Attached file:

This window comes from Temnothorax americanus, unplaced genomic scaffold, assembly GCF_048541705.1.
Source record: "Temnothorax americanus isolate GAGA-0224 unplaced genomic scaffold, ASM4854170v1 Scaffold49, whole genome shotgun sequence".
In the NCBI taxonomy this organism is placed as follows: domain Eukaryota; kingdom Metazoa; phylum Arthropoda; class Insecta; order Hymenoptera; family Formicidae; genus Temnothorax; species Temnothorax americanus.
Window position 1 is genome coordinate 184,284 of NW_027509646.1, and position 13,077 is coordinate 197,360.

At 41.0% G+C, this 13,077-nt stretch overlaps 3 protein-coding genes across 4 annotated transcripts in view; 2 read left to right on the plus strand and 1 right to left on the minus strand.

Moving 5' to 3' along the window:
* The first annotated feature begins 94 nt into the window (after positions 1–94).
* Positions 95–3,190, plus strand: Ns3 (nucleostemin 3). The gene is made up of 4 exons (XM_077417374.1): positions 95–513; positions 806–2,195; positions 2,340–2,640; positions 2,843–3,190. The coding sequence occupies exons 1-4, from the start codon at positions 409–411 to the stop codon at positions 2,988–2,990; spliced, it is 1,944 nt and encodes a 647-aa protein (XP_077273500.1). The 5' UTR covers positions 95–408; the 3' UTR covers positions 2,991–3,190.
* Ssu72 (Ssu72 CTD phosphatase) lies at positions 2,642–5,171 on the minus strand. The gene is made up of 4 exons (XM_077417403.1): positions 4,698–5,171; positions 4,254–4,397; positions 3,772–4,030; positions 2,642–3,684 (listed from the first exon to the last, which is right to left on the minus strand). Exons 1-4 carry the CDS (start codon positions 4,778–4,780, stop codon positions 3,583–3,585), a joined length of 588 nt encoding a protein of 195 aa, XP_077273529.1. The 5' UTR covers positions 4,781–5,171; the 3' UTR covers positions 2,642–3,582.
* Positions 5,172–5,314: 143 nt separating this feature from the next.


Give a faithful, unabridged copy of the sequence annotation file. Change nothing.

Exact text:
This window comes from Temnothorax americanus, unplaced genomic scaffold, assembly GCF_048541705.1.
Source record: "Temnothorax americanus isolate GAGA-0224 unplaced genomic scaffold, ASM4854170v1 Scaffold49, whole genome shotgun sequence".
In the NCBI taxonomy this organism is placed as follows: domain Eukaryota; kingdom Metazoa; phylum Arthropoda; class Insecta; order Hymenoptera; family Formicidae; genus Temnothorax; species Temnothorax americanus.
Window position 1 is genome coordinate 184,284 of NW_027509646.1, and position 13,077 is coordinate 197,360.

At 41.0% G+C, this 13,077-nt stretch overlaps 3 protein-coding genes across 4 annotated transcripts in view; 2 read left to right on the plus strand and 1 right to left on the minus strand.

Moving 5' to 3' along the window:
* The first annotated feature begins 94 nt into the window (after positions 1–94).
* Positions 95–3,190, plus strand: Ns3 (nucleostemin 3). The gene is made up of 4 exons (XM_077417374.1): positions 95–513; positions 806–2,195; positions 2,340–2,640; positions 2,843–3,190. The coding sequence occupies exons 1-4, from the start codon at positions 409–411 to the stop codon at positions 2,988–2,990; spliced, it is 1,944 nt and encodes a 647-aa protein (XP_077273500.1). The 5' UTR covers positions 95–408; the 3' UTR covers positions 2,991–3,190.
* Ssu72 (Ssu72 CTD phosphatase) lies at positions 2,642–5,171 on the minus strand. The gene is made up of 4 exons (XM_077417403.1): positions 4,698–5,171; positions 4,254–4,397; positions 3,772–4,030; positions 2,642–3,684 (listed from the first exon to the last, which is right to left on the minus strand). Exons 1-4 carry the CDS (start codon positions 4,778–4,780, stop codon positions 3,583–3,585), a joined length of 588 nt encoding a protein of 195 aa, XP_077273529.1. The 5' UTR covers positions 4,781–5,171; the 3' UTR covers positions 2,642–3,582.
* Positions 5,172–5,314: 143 nt separating this feature from the next.